Although there are four variables above, you don’t get to choose all of them! Based on the borrower’s choices (principal amount and term), lenders will quote a variety of rates (with and without points). Once the lender and rate are chosen, the monthly payment amount will be determined. In simpler terms, once the borrower has determined the principal amount, the other three variables are linked together according to a mathematical relationship (rate, term, monthly amount). There are numerous mortgage and financial calculators available on the internet for borrowers to compare their options.

Determine Your Goals

What is usually more important to advisors working with clients looking to refinance their mortgages is to understand the motivation—goals and objectives—for the refinance in the first place.

Some common goals for refinancing include:

  • Getting a lower interest rate: If rates have declined enough from the time the mortgage was put in place originally to cover the costs associated with refinancing, this should save the borrower money, in the form of paying less total interest over the life of the loans. This is especially true if the borrower can pay points to decrease the annual interest rate even further.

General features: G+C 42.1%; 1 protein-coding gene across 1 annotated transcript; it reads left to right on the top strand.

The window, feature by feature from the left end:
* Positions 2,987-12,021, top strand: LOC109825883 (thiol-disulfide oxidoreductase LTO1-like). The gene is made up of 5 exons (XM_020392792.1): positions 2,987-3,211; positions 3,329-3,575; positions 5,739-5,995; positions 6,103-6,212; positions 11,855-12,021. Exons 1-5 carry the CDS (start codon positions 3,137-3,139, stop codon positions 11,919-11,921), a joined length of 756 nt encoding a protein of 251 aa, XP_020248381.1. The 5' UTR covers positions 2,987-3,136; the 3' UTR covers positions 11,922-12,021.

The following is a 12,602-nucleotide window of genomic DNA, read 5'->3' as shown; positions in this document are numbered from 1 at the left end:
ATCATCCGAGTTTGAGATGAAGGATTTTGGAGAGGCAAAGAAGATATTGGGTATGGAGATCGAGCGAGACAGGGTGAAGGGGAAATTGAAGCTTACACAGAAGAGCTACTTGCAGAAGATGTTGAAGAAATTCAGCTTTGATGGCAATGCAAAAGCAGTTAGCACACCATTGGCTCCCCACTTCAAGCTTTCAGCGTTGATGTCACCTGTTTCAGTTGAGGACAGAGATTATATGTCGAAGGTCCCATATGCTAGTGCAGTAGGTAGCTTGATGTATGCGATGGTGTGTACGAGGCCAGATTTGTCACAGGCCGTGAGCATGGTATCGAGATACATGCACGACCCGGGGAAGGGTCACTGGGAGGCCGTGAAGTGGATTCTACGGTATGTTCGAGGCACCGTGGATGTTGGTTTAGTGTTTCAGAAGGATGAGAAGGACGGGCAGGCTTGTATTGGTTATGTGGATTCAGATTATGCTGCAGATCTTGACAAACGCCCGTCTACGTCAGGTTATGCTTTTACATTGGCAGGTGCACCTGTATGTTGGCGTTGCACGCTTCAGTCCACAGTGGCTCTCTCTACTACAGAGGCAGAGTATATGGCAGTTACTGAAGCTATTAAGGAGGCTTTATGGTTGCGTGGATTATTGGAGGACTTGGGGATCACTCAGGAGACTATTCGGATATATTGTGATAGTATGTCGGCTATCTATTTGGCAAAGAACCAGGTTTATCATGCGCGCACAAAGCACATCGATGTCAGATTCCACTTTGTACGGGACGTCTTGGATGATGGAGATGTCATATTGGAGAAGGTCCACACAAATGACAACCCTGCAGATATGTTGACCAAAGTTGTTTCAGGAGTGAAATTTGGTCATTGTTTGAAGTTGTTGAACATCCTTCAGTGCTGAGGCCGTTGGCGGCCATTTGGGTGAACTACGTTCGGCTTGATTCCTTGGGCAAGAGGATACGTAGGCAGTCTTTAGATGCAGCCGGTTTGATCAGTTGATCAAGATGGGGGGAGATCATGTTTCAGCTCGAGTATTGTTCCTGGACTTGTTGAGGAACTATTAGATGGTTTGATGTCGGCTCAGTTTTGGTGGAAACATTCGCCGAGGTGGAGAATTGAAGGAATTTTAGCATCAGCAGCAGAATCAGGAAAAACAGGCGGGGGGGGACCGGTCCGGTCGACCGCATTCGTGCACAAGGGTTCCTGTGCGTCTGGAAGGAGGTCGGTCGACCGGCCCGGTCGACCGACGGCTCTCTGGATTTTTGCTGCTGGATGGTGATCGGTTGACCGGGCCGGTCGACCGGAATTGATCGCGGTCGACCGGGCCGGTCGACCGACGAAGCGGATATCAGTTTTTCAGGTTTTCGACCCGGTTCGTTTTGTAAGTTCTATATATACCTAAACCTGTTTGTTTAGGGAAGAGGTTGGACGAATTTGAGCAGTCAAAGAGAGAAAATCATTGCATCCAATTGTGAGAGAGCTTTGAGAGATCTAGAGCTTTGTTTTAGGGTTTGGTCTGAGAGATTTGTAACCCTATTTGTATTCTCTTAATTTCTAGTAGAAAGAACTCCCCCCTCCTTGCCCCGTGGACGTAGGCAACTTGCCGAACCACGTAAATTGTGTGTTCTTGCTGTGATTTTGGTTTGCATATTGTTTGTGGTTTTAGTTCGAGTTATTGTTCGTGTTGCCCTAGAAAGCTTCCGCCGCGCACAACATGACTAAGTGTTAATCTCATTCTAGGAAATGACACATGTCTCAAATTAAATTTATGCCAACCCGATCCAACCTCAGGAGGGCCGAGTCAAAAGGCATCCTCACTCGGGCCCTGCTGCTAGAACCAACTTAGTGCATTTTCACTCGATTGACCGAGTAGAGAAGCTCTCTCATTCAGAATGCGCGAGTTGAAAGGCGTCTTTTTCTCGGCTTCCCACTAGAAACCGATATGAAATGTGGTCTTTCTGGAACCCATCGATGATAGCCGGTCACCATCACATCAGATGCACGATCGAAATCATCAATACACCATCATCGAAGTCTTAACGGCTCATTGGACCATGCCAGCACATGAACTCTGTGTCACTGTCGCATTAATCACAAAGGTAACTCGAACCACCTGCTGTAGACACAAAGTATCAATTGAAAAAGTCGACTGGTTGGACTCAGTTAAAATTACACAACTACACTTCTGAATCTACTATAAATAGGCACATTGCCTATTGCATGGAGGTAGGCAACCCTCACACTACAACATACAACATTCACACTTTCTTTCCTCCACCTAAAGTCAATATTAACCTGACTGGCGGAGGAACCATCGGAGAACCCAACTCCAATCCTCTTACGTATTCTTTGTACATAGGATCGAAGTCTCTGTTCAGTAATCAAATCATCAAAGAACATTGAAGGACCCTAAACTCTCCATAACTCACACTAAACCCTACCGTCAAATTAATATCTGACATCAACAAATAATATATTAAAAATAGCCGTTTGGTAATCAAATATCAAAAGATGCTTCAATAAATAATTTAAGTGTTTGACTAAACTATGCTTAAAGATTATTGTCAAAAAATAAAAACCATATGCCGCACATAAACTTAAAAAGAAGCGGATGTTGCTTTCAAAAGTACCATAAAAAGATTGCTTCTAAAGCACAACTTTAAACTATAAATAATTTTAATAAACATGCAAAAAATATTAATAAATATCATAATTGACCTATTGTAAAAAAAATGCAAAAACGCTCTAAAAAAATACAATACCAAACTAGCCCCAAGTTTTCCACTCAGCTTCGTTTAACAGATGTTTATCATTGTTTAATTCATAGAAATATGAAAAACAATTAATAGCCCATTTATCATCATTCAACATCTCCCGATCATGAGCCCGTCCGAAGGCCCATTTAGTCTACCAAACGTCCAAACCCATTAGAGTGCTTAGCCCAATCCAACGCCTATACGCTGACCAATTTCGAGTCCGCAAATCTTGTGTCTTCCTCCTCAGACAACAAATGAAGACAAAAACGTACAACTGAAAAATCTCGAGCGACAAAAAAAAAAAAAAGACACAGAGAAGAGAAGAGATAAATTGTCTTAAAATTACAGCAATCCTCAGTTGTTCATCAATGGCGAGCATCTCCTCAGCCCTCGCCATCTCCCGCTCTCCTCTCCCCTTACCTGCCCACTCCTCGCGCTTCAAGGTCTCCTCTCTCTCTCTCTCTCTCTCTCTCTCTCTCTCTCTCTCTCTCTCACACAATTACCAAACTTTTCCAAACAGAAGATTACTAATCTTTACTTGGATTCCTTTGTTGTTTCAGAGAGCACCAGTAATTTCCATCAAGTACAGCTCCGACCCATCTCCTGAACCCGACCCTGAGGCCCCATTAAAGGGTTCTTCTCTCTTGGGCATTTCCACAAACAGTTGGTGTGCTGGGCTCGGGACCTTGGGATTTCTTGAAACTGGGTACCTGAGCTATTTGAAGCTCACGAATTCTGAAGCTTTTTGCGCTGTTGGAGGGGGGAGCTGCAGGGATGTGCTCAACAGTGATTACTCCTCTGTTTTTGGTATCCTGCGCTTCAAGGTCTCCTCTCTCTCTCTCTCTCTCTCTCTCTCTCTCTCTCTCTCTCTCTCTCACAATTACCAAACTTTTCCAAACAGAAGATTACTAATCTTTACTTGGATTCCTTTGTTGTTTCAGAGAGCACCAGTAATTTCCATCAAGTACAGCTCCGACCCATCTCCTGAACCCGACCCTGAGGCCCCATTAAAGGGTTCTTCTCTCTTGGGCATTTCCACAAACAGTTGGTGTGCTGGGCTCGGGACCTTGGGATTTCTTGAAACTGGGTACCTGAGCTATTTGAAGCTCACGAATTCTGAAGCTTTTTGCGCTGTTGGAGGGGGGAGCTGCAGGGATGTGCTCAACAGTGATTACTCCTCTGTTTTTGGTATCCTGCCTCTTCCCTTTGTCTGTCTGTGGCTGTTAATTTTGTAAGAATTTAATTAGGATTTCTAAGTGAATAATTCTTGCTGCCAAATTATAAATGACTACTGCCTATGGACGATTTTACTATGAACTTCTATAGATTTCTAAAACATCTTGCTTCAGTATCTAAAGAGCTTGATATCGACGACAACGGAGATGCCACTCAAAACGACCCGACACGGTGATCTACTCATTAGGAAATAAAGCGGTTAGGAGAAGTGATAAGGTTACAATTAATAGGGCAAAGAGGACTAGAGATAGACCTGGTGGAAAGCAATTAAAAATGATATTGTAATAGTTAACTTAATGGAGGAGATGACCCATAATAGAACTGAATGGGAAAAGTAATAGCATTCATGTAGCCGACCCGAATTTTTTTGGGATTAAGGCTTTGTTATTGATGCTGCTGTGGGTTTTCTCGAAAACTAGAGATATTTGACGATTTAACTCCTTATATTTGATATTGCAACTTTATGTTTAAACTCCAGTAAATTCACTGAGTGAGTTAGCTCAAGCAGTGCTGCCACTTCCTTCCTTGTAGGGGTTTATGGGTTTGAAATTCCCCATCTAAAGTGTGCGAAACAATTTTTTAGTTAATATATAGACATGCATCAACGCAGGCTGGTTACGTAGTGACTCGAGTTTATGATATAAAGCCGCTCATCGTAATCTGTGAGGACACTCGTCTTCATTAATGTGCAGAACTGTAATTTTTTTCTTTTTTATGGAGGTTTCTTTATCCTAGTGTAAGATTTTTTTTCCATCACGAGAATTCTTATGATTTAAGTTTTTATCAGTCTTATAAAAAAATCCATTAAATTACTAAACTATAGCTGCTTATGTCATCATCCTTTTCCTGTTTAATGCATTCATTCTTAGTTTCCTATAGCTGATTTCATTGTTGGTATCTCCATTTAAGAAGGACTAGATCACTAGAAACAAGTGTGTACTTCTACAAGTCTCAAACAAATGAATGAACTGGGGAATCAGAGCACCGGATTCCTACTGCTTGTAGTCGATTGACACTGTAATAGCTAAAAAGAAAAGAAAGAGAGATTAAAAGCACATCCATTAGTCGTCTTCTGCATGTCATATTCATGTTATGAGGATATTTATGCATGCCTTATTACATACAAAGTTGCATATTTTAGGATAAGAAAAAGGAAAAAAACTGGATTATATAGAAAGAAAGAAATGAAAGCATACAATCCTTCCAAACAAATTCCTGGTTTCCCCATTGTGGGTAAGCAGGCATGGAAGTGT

• Paying off the mortgage sooner than originally scheduled: If this is the case, then the borrower must choose a new mortgage term that is shorter than the years remaining on the original mortgage. This will usually result in a higher monthly payment amount (depending on the actual change in term and annual interest rate), but with a decrease in the total amount of interest paid over the life of the loan.
  • Reducing the monthly payment amount: In this case, there will be a tradeoff. Usually, the term of the new mortgage will be longer than the original term remaining, and the total interest paid over the life of the loan will also likely increase. This decision should be made with caution and understanding of the tradeoffs.

In the context of an overall financial planning relationship with our clients, we often see that the clients’ financial situation has improved since the original mortgage (or the last refinance). They are often able to afford a higher monthly mortgage payment, and in exchange for absorbing the costs of refinancing, many can significantly shorten the term remaining for mortgage payments and reduce the total amount of interest they pay over the life of their mortgages. This can free up cash flow for other priorities—allowing for greater spending, investing, or more flexibility in the overall financial plan.

We’re Here to Help

As in all financial matters, you should investigate carefully before you act. If in doubt, you should seek professional advice from a fee-only, fiduciary financial planner. We at Epsilon Financial Group help our clients make sound financial decisions and solve complex financial matters such as this one, and we can help you too. Email us at Mike@wealthmatters.comMark@wealthmatters.com, or call (707) 428-5500 to get started.